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Voter ID laws have instantly taken us back to 1963, and Governors Corbett of Pennsylvania, Walker of Wisconsin, McDonnell of Virginia and their co-conspirators are nothing more than the shadows of George Wallace, Ross Barnett and Orville Faubus, barring the door and ordering Bull Connor to turn dogs and fire-hoses loose on those who dare to protest.

I am certain that Martin Luther King, Jr. would not be sitting by watching this happen.  

Here is what Dr. King said on January 21, 1965:

In the last few days my organization has been working in Selma, Ala., where we have centered the struggle mainly around the right to vote. And there is an accounting, For almost 16,000 Negroes, and only about 250 are registered to vote, not because they don't want to register, but because the registrars absolutely refuse to register Negroes as voters. On Last Monday, we led more than 800 people down to the courthouse. Not a single one was registered. On Tuesday we led a similar number down, and they were only greeted with arrests from the brutal sheriff of Dallas County, and the same thing on Wednesday. And at the pace at which they are registering Negroes in Dallas County, it will take exactly 132 years to get half of the Negroes eligible to vote registered in that county. This is the pattern throughout most of the so-called Black Belt counties across the South.
The GOP's vile return to Jim Crow needs a dramatic and immediate new Civil Rights movement to awaken the conscience of this country.  Dr. King would (far more eloquently) be saying something like this today:
Republican efforts to suppress the vote are blatant, outrageous and racist.  

They are undemocratic, deceitful and unconstitutional.  

They are a sickening affront to everything that people in this country died for in 1776, 1861, 1941, 1963 and 1968.

I read about GOP efforts with fury and despair that the perpetrators have not been made pariahs for their unquestioned crimes against a fundamental right in this country.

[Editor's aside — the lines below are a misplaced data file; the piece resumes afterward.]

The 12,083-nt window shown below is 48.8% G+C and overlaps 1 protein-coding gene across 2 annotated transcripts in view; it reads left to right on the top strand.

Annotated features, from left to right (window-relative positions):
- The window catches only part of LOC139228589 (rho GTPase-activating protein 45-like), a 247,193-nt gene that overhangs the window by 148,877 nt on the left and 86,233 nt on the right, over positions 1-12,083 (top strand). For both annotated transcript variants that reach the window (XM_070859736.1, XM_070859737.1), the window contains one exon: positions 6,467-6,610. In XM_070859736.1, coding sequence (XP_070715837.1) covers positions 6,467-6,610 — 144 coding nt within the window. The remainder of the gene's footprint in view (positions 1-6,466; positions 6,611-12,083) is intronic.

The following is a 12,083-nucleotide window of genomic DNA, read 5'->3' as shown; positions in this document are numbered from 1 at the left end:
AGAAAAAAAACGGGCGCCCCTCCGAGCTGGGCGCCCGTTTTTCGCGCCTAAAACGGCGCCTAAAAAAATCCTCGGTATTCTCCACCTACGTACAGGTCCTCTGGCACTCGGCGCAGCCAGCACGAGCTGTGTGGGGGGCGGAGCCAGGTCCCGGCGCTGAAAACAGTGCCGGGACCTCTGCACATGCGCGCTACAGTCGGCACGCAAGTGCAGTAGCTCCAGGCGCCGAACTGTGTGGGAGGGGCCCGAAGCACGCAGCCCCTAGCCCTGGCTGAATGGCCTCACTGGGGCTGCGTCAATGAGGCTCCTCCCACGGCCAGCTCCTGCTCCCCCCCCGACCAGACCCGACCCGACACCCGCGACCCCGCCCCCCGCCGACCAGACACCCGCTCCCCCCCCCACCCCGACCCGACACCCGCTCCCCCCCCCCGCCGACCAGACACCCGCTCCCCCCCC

These anti-voter laws have been cynically rushed into effect for the 2012 election. Even if there were a "fraud" rationale, no law imposing these burdens should go into effect until 100% of eligible voters have the right ID, obviously impossible for 2012.  

It is nothing more than an unseemly, ugly rush to disenfranchise voters who are disproportionately poor and minority.

We need an immediate, new Civil Rights Movement.  We need to support efforts like
Occupy the Vote and The Brennan Center for Justice.

We need to enlist 93 year old grandmothers and other targets of voter suppression to stage protests and even occupation of State Capitols in PA, WI and the other anti-voter states.

Imagine the evening news showing 93 year old grandmothers being cuffed and frog-marched to police cars after refusing to leave a state capitol in protest against Voter ID.

You know that Martin Luther King, Jr. would be on the front lines of this fight.  We owe it to him to be there too.

Originally posted to Upper West on Wed Aug 01, 2012 at 03:13 PM PDT.

Also republished by DKos Pennsylvania.

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Comment Preferences

  •  Tip Jar (1+ / 0-)
    Recommended by:
    marina

    The GOP: "You can always go to the Emergency Room."

    by Upper West on Wed Aug 01, 2012 at 03:13:23 PM PDT

  •  Unseemly Haste (0+ / 0-)

    An obvious and blatant attempted robbery of democracy.

    The GOP: "You can always go to the Emergency Room."

    by Upper West on Wed Aug 01, 2012 at 03:18:59 PM PDT

  •  FYI about Wisconsin (1+ / 0-)
    Recommended by:
    GeoffT

    The "Voter ID" part of the Wisconsin law has been put on hold, pending appeals.

    (There are other parts of the law having to do with minimum length of residency, the mechanics of registering, etc. that have gone into effect.)

    And the ruling by the courts (two different judges in two different suits) is based entirely on the Wisconsin state Constitution, meaning precedent from Indiana's SCOTUS case are not relevant; that is, there's a pretty good chance (better than 50-50?) that the appellate courts uphold the (state) unconstitutionality of the law.

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